A deconstructed version of a building looking at first more like a drawing of a building than the thing itself, Gehry's design fragments the building into separate parts that play with light, shadow, and reflection.
Architect Frank Gehry is best known for his large-scale public buildings like Walt Disney Concert Hall in Los Angeles and the Guggenheim Museum in Bilbao, Spain, but some of his smaller buildings express his innovative ideas in even purer, more accessible forms. One such building is the World Savings and Loan building (now Wells Fargo Bank), located along a low-rise commercial corridor in Toluca Lake.
Completed in 1982, the bank is a deconstructed version of a building, looking at first more like a drawing of a building than the thing itself. Closer inspection proves it to be real, with unusually angled planes on the all-glass primary façade.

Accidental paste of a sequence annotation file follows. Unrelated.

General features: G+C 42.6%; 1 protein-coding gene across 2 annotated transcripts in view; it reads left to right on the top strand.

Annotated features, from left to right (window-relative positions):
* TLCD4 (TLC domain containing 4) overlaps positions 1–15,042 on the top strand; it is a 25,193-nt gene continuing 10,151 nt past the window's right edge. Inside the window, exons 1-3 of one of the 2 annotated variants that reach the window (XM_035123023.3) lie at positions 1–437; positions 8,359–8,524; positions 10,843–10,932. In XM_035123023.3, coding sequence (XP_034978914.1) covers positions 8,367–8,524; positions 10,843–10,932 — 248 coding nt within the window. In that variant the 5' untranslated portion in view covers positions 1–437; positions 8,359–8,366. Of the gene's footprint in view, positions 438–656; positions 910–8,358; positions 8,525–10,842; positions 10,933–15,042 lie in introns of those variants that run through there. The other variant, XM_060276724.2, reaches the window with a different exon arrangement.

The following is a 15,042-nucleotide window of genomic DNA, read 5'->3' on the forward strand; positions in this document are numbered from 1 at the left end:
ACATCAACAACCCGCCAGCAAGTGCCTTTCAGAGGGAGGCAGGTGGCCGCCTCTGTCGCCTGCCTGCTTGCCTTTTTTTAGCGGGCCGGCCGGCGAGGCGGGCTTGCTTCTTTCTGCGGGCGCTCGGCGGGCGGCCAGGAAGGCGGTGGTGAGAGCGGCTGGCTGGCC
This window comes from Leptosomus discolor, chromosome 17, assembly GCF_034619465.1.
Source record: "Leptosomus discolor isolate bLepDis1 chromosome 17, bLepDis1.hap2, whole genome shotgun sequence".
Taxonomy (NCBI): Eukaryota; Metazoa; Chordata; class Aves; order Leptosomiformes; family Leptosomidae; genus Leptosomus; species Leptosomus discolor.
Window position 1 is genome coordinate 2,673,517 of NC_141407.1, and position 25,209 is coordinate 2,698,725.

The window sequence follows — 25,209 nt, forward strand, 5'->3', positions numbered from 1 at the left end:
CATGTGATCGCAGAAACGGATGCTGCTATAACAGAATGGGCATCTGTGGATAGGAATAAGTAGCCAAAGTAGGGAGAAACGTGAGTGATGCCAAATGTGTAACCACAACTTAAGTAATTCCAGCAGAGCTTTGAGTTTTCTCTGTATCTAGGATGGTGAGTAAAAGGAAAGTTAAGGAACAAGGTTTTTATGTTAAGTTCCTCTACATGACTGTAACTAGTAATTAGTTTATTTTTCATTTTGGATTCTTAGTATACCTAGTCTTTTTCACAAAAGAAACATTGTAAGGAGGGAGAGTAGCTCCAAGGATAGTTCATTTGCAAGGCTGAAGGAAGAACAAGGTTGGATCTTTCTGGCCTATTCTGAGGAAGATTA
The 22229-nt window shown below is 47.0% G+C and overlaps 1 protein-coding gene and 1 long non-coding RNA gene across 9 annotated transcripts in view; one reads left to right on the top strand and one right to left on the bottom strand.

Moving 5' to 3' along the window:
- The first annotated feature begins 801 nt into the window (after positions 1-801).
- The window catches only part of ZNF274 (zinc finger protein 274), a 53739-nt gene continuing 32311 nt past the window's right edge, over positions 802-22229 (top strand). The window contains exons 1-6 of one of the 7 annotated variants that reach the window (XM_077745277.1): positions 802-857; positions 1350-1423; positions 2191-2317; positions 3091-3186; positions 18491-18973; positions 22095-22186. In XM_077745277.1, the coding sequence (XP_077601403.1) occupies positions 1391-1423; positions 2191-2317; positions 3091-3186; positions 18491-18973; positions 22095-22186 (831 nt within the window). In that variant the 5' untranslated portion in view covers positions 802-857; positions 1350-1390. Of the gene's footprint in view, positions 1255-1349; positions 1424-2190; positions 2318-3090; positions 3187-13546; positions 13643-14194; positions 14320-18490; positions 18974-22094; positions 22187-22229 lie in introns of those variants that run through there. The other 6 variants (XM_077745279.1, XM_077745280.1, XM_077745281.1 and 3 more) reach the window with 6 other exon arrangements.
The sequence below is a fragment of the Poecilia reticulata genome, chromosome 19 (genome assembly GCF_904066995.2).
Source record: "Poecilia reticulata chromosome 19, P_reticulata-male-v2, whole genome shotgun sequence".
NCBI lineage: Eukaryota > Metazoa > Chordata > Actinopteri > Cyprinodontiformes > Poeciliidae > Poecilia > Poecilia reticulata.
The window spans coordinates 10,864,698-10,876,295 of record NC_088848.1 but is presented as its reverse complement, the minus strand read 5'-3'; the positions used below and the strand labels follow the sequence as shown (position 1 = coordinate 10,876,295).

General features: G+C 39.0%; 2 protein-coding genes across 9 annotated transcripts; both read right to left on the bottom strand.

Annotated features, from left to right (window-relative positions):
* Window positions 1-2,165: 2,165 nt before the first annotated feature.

Gehry's design fragments the building into separate parts, with a rear one-story volume dominated by a two-story front façade that seems to balance precariously on its own as if someone forgot to finish the back of the structure. Light streams in through the front façade and through simple cut-out windows on the rear side of the second story, making the building appear to be illuminated from within at certain times of day. The black and clear glass components are rotated and angled to create a composition of light and shadow, not to mention very interesting reflections of the cars and pedestrians passing by.